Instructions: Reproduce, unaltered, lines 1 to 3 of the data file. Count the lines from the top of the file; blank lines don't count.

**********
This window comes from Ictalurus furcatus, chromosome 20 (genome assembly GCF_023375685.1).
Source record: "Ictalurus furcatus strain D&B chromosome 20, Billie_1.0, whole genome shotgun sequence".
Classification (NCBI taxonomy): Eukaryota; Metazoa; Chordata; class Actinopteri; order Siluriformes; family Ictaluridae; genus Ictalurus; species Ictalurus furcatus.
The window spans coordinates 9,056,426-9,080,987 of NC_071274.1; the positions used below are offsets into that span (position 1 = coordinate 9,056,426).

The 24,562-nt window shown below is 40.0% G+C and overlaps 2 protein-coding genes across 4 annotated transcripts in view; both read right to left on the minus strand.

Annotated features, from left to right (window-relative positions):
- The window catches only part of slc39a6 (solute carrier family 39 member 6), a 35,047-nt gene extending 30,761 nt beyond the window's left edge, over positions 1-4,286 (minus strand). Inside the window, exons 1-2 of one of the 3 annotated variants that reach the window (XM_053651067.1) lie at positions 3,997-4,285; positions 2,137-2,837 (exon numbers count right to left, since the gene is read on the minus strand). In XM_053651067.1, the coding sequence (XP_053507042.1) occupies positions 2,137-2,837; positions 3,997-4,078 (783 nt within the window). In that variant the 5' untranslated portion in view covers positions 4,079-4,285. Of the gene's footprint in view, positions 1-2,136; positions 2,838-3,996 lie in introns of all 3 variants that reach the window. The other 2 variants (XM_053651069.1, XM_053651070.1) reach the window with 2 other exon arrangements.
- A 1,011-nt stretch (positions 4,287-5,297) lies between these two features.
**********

This window comes from Ictalurus furcatus, chromosome 20 (genome assembly GCF_023375685.1).
Source record: "Ictalurus furcatus strain D&B chromosome 20, Billie_1.0, whole genome shotgun sequence".
Classification (NCBI taxonomy): Eukaryota; Metazoa; Chordata; class Actinopteri; order Siluriformes; family Ictaluridae; genus Ictalurus; species Ictalurus furcatus.